There is now fairly conclusive evidence of a link between diversity and business performance. If you don’t increase the gene pool, you restrict the ability to come up with new ideas and serve new markets.
So will Brexit limit the gene pool?
A survey conducted last week suggests that in making their decisions on Brexit, voters are biased in favour of more alarmist claims (emanating more from the Leave camp) and less responsive to more moderate claims (emanating more from the Remain camp).
If Brexit restricts business access to talent and to markets then by definition it may be bad for business, especially entrepreneurs seeking new ideas or at a critical juncture in their evolution.
But more than that, the negative, anti-diversity noise around Brexit may actually damage the business case for diversity. In this sense it may lower people’s propensity to even want to increase the gene pool or enter new markets in the first place.
It is this real plus additional perceived damage to business diversity that is perhaps most worrying. If we don’t create and nurture a culture where an inclusive and diverse workforce is viewed in a positive light then the business benefits of diversity simply won’t follow.
Recruiting people is like a love affair. There has to be attraction on both sides. Just as in love, we are irrational, yet we try and appear rational and frequently give verbose justifications for our sometimes questionable decisions.
Just as in love, there are problems. In one sense, the whole process of recruitment is a process of discrimination. We reject those we find unattractive, who we don’t want to associate with, people that will lower our brand or status.
But more than ever, an organisation’s recruitment efforts need to be focused on gaining the additional competitive advantage that comes from a different perspective, different thought or different background. Anything that harms this is harmful to business.
We tend to recruit in our own image. Our natural tendency is recruit people like us because they are the ones that ‘get it’. In this sense, Brexit simply indulges our pre-existing unconscious biases. It allows us a false sense of security, comfort in being around people like us. But if you believe in the business case for diversity then this is exactly the opposite of what we require.
A Partner in a professional services firm admitted privately how he had hired an average male partner. When asked why, he responded that, “the guy had been through so many rounds, met so many people, and it had all been going on so long”. Upon further enquiry, it turns out that the male candidate was originally referred to the firm by a friend in the firm, upon his redundancy from another job. It was a case of the old boy network, a mate helping out a mate. He had indeed been though so many rounds but all the rounds had been 1-1 interviews with other male partners. None of them had thought he was brilliant but all of them had thought he was a nice chap. So rather than make a decision they kept referring him on and on and on hoping that the next interviewer would make a decision.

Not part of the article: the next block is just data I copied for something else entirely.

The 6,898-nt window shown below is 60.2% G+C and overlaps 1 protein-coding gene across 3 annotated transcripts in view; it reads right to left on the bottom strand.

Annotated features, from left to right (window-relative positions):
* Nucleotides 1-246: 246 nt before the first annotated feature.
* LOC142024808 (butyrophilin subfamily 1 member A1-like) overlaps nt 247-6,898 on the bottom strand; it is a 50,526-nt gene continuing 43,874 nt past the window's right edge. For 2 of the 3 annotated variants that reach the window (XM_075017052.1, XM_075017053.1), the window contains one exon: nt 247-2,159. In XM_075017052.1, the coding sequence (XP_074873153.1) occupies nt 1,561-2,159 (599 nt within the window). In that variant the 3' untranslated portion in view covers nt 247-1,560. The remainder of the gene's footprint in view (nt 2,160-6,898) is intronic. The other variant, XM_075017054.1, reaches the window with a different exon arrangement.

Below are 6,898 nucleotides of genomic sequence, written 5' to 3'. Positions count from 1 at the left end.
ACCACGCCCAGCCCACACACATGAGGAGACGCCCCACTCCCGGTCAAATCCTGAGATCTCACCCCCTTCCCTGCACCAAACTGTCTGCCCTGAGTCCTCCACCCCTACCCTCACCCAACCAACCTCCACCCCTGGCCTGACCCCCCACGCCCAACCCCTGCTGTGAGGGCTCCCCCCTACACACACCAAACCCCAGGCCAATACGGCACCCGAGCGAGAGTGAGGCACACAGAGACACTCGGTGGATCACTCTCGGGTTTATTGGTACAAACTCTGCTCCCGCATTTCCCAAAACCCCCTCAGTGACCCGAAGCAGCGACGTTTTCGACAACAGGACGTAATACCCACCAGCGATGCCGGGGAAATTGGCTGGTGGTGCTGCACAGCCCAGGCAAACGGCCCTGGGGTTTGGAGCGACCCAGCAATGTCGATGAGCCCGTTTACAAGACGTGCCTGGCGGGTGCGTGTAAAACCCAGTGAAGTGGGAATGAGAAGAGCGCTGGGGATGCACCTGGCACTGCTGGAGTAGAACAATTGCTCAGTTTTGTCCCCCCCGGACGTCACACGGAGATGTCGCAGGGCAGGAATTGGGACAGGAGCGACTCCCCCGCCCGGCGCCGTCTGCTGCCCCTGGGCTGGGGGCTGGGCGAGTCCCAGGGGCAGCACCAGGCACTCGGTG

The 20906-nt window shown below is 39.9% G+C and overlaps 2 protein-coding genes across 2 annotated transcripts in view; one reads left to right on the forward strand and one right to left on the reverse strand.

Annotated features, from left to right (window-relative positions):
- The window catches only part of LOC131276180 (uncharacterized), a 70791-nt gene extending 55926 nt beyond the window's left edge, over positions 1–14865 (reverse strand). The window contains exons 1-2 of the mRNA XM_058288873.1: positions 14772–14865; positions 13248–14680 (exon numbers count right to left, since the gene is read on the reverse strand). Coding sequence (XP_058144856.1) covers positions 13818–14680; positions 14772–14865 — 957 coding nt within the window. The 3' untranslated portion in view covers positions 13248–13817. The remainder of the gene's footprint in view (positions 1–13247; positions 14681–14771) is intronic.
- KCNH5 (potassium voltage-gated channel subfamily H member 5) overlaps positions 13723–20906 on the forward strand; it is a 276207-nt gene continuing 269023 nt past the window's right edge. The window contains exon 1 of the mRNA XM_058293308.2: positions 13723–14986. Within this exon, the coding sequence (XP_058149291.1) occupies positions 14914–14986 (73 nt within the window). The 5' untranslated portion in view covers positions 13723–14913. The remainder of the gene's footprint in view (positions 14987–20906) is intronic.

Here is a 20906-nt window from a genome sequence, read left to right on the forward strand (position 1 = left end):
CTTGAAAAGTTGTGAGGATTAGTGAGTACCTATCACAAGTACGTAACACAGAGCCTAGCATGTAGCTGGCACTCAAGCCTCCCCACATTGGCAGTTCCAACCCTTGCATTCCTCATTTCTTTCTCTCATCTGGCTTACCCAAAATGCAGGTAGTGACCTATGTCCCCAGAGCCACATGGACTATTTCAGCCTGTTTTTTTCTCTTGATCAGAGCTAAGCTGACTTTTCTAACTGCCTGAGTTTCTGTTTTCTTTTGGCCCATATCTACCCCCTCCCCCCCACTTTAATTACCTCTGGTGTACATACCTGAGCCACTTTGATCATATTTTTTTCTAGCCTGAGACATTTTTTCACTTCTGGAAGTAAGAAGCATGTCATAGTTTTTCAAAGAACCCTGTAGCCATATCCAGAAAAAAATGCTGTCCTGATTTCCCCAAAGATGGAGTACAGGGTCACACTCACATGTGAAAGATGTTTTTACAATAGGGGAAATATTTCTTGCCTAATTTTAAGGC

This is fine for a night out with your mates down the pub, but it is absolutely not fine for rigorous commercial decision-making. Brexit may give us comfort in remaining with our ‘own kind’ but if it restricts actual talent and market access, and moreover, if it indulges our existing biases, then it is simply bad for business.
Stephen Frost and Danny Kalman, Kogan Page, £29.99.
Stephen J Frost was the first ever head of diversity and inclusion for the Olympic Games – London 2012 (LOCOG). His team achieved unprecedented workforce inclusion across the 200,000 staff. With 9 per cent disabled, 40 per cent ethnic minority, 46 per cent female and 5 per cent LGBT staff, London 2012 saw mass participation by diverse groups. His team also pioneered new methods in procurement, achieving substantial cost savings and sourcing new innovative suppliers and ideas for the Games.
Before joining LOCOG, Frost was the first ever director of workplace programmes at the LGBT organisation Stonewall, establishing a LGBT leadership programme, the UK’s first LGBT recruitment guide and developing the Workplace Equality Index. Most famous for recruiting the Royal Navy to the cause of gay equality, he worked with over 300 organisations to further inclusion.
He teaches at Harvard University, USA, Sciences Po, France and in organisations worldwide. He advises the International Paralympic Committee, Novartis, BP and the Governments of the United Kingdom and Singapore on inclusive leadership and diversity best practice and is author of The Inclusion Imperative.
Stephen is former Vice President of the CIPD (Diversity). He was a Hertford College Scholar at Oxford, a Fulbright Scholar at Harvard and is a Fellow of the Royal Society of Arts. In 2011, he was elected a Young Global Leader by the World Economic Forum and is the recipient of numerous prizes and honours. He is the new director of diversity and inclusion for KPMG and a visiting fellow at Harvard University. He has achieved literally global recognition for his work and leadership on inclusion.